Anavarathan: 49ers' free-agent moves setting up for massive George Kittle extension
"I will be back here. And I will be back with a motherf****** vengeance. You will not get the best of me. No sir." These were the words muttered under tight end George Kittle's breath, as he watched his offense botch a double-digit lead in the fourth quarter of Super Bowl 54.
San Francisco's best player watched helplessly from the sideline as his first taste of the Lombardi Trophy was snatched away by Chiefs' Patrick Mahomes' late-game heroics. But I don't think Kittle's words will ring hollow in the upcoming seasons.
The 49ers made the Super Bowl a year before they were expected to take off and have assembled a roster that will be in championship contention in near future. This offseason was an important milestone for San Francisco, as many of their key pieces were either free agents or due for contract extensions.
The moves that John Lynch, Paraag Marathe and the 49ers' front office were going to execute in the Spring of 2020 were going to have a ripple effect over the roster in the coming years. But as we put the clues together after a week of free agency, it's clear what San Francisco's front office is setting up to do -- re-sign George Kittle to a massive extension.
Here's what San Francisco's brain trust has accomplished in the first week, clearing the way to ensure that George Kittle stays as a member of the 49ers for the foreseeable future.
Trade DL DeForest Buckner to the Colts for the 2020 No. 13 overall pick
Re-sign DL Arik Armstead (5 years, $85M, $48.5M gtd)
Re-sign S Jimmie Ward (3 years, $28.5M, $16.5M gtd)
Re-sign DL Ronald Blair (1 year)
Re-sign OL Shon Coleman (1 year)
Re-sign C Ben Garland (1 year, $2.25M)
Sign G Tom Compton (1 year, $3M)
Tender WR Kendrick Bourne (1 year, $3.259M)
Tender RB Matt Breida (1 year, $3.259M)
Release OL Mike Person
Per Over the Cap, the 49ers currently have $16,756,290 in cap space, not accounting for the Blair, Compton and Coleman signings.
As it stands, the 49ers' rookie class will account for $8,162,326, assuming San Francisco does not add any additional draft picks beyond the seven that they currently have.
This means that San Francisco still has $8,593,964 available to spend on free agents -- though I doubt that they would want to spend all of it and get really close to the salary cap ceiling. Don't worry, there are other moves that Lynch and Marathe can execute in order to free up space.
If San Francisco is willing to part with wideout Marquise Goodwin and running back Tevin Coleman, they can free up an additional $9,150,000 of cap room. That will bring their spending war chest total to $17,743,964.
Immediately, the first thought for most 49ers' fans would be to bring back fan-favorite Emmanuel Sanders, but he's reported to be taking meetings with other teams and isn't looking to take a home-town discount.
With the added draft capital via the Buckner trade, I firmly believe that the 49ers can address their wide receiver needs in the first round -- whether it be Jerry Jeudy, CeeDee Lamb or Henry Ruggs III.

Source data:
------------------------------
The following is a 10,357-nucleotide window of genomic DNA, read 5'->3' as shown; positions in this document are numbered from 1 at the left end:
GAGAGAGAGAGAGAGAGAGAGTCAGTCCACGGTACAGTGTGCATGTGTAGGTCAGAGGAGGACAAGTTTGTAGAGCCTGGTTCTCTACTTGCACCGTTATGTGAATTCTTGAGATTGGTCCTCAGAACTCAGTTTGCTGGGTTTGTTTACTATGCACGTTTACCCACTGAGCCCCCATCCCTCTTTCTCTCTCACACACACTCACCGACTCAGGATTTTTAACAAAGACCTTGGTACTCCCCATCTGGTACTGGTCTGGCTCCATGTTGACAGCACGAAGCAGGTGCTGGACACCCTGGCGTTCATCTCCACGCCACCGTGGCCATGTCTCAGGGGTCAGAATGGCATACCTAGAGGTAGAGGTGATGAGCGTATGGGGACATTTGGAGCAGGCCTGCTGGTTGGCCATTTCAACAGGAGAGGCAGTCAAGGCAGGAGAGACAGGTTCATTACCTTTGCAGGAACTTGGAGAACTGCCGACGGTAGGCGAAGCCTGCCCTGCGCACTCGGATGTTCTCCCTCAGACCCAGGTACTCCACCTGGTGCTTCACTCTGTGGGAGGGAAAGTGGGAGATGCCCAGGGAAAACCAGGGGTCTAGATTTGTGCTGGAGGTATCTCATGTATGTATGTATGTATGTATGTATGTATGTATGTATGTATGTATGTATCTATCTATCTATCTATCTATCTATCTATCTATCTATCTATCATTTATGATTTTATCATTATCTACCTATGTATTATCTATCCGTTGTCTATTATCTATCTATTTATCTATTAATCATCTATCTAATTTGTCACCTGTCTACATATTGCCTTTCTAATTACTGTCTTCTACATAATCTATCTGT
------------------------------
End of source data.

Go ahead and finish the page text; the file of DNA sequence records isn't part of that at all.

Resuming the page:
The next priority for San Francisco's front office shouldn't be to add other free agents -- but to lock down one of their own. Kittle's salary cap hit in 2020 is $2,207,574, but if San Francisco was to extend Kittle this offseason that number would certainly go up because he was a fifth-round pick on a fairly cheap deal.
So what should we expect as a potential contract for the NFL's best tight end?
Austin Hooper signed the NFL's largest contract for a tight end, four years for $42M, with $23M guaranteed up front. Kittle's in a tough spot because he's the best at a position where the market hasn't been known to pay a significant amount of guaranteed cash.
The former Iowa product is clearly too valuable for the 49ers to let him walk into a contract year without the insurance of future years with the team. The front office rarely lets franchise players wait till their free-agent year -- as it's the easiest way to lose leverage against the player and overpay for them.
I think San Francisco can present Kittle with an offer for four years, $60M, where $35M of it is fully guaranteed. It shatters the existing market, while it's still a team-friendly value for their most important player.
Depending on how the 49ers choose to structure that deal, Kittle's cap can rise from $2,207,574 to approximately $10M. Once Kittle's cap number has been determined for 2020, the 49ers should use the extra space on remaining free agents. I don't think the front office should handcuff themselves by signing outside free agents before Kittle's cap number has been calculated.
San Francisco's front office has been prudent through the first week of free agency, re-signing a majority of their own players, adding a valuable draft asset and opening up some salary cap space to extend George Kittle.
Now the most important thing is to put pen to paper and ensure that the team's most valuable player stays in Santa Clara for the long term.
(Cover Image Source: Associated Press)